Science skepticism in times of COVID-19

Bastiaan T. Rutjens*, Sander van der Linden, Romy van der Lee

*Corresponding author for this work

Research output: Contribution to JournalArticleAcademicpeer-review

Abstract

In the current paper, we argue that to get a better understanding of the psychological antecedents of COVID-related science skepticism, it is pivotal to review what is known about the (social) psychology of science skepticism. Recent research highlighting the role of ideologies and worldviews in shaping science skepticism can inform research questions as well as pandemic responses to COVID-19. It is likely that the antecedents of general COVID-19-related skepticism substantially overlap with the antecedents of climate change skepticism. Additionally, skepticism about a potential vaccine in particular will likely be fueled by similar worries and misperceptions to those shaping more general antivaccination attitudes, of which conspiracy thinking is particularly worth highlighting. We conclude by reflecting on how the COVID-19 crisis may shape future social-psychological research aimed at understanding trust in science and science skepticism.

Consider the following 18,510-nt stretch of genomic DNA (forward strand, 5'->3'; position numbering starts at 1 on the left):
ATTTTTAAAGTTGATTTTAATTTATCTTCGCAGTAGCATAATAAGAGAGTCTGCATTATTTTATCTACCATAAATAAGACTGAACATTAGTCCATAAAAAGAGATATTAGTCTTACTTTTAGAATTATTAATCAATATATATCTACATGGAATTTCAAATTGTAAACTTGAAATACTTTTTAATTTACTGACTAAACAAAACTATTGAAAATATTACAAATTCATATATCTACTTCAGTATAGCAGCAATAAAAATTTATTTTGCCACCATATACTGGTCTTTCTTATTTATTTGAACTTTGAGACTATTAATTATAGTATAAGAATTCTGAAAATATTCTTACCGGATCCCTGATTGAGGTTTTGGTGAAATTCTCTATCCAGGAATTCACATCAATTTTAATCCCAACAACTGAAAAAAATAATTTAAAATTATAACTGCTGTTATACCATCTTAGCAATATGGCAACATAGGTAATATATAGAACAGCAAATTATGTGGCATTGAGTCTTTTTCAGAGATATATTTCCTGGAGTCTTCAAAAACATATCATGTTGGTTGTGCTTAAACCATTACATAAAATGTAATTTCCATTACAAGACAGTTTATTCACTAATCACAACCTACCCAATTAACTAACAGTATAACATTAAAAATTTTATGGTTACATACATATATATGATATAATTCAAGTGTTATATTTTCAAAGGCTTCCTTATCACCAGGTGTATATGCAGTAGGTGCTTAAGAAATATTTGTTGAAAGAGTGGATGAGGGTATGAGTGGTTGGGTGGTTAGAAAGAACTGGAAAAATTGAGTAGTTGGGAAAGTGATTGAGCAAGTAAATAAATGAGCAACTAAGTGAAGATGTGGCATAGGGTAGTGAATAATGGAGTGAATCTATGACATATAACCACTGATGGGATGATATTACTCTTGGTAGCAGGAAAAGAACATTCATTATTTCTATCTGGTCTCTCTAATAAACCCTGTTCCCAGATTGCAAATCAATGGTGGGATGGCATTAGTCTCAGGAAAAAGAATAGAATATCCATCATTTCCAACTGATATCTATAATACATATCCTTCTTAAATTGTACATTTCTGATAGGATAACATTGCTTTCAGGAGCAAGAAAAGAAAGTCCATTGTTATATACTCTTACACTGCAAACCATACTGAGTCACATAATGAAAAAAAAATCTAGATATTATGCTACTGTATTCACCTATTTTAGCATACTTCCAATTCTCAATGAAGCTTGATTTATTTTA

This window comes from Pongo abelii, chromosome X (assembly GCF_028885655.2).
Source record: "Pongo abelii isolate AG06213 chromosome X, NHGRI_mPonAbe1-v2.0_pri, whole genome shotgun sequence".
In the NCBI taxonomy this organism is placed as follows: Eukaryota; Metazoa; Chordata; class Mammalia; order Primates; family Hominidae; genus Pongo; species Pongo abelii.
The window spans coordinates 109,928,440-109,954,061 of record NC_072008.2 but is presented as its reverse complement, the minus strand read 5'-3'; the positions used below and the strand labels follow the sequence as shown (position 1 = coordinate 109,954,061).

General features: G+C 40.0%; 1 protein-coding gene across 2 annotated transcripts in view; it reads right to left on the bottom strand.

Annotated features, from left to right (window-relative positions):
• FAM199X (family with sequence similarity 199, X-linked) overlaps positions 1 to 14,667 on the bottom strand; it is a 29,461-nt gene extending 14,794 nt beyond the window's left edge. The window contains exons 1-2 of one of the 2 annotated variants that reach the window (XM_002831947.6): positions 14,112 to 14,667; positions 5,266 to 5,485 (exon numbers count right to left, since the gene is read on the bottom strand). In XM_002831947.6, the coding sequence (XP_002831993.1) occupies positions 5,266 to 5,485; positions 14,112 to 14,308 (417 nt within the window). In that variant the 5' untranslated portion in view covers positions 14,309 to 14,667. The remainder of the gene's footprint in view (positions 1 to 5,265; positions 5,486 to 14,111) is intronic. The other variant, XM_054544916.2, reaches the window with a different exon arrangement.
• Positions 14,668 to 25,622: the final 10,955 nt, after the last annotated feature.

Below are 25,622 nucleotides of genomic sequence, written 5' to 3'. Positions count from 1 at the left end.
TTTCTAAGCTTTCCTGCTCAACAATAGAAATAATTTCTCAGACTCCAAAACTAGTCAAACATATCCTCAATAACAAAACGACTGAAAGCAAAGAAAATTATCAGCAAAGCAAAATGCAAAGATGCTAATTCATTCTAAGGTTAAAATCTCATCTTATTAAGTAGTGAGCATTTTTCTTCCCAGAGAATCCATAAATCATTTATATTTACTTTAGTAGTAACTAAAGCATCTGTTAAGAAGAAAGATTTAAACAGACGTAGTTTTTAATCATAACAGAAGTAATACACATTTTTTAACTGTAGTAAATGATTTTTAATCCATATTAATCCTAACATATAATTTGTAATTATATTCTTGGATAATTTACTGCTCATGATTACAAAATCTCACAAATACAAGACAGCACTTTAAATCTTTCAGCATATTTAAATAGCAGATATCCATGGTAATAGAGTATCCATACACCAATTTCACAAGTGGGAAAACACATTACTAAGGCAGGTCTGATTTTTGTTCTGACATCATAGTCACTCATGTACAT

Original languageEnglish
Pages (from-to)276-283
Number of pages8
JournalGroup Processes and Intergroup Relations
Volume24
Issue number2
DOIs
Publication statusPublished - 1 Feb 2021

Bibliographical note

Publisher Copyright:
© The Author(s) 2020.

Copyright:
Copyright 2021 Elsevier B.V., All rights reserved.

Keywords

  • climate change
  • conspiracy thinking
  • COVID-19
  • science skepticism
  • vaccination

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